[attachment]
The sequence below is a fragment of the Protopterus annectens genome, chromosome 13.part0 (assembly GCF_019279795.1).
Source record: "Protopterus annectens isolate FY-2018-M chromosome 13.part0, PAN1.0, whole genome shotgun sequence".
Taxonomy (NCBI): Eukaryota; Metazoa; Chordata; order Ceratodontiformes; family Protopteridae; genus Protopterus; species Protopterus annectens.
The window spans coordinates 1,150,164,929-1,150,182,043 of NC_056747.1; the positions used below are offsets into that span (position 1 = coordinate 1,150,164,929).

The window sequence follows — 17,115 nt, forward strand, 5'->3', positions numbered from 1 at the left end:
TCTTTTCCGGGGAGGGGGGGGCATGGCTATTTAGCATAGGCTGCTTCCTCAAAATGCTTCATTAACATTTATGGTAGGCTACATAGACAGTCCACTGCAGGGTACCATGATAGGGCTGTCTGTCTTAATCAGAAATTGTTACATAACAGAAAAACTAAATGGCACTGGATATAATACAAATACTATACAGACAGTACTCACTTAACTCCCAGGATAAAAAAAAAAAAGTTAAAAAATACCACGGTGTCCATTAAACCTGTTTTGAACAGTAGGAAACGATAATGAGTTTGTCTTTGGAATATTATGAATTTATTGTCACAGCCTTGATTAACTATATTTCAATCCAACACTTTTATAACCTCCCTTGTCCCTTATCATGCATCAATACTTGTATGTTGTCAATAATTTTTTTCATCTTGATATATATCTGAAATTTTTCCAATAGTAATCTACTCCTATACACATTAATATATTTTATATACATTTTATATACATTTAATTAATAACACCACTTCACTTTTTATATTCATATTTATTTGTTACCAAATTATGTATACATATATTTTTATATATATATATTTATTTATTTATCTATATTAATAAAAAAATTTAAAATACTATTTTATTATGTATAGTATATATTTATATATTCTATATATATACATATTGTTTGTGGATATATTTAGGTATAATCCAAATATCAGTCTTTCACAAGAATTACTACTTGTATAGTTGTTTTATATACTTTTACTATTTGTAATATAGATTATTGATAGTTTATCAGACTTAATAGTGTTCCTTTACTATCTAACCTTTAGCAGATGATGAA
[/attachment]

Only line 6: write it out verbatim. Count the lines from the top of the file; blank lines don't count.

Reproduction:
TCTTTTCCGGGGAGGGGGGGGCATGGCTATTTAGCATAGGCTGCTTCCTCAAAATGCTTCATTAACATTTATGGTAGGCTACATAGACAGTCCACTGCAGGGTACCATGATAGGGCTGTCTGTCTTAATCAGAAATTGTTACATAACAGAAAAACTAAATGGCACTGGATATAATACAAATACTATACAGACAGTACTCACTTAACTCCCAGGATAAAAAAAAAAAAGTTAAAAAATACCACGGTGTCCATTAAACCTGTTTTGAACAGTAGGAAACGATAATGAGTTTGTCTTTGGAATATTATGAATTTATTGTCACAGCCTTGATTAACTATATTTCAATCCAACACTTTTATAACCTCCCTTGTCCCTTATCATGCATCAATACTTGTATGTTGTCAATAATTTTTTTCATCTTGATATATATCTGAAATTTTTCCAATAGTAATCTACTCCTATACACATTAATATATTTTATATACATTTTATATACATTTAATTAATAACACCACTTCACTTTTTATATTCATATTTATTTGTTACCAAATTATGTATACATATATTTTTATATATATATATTTATTTATTTATCTATATTAATAAAAAAATTTAAAATACTATTTTATTATGTATAGTATATATTTATATATTCTATATATATACATATTGTTTGTGGATATATTTAGGTATAATCCAAATATCAGTCTTTCACAAGAATTACTACTTGTATAGTTGTTTTATATACTTTTACTATTTGTAATATAGATTATTGATAGTTTATCAGACTTAATAGTGTTCCTTTACTATCTAACCTTTAGCAGATGATGAA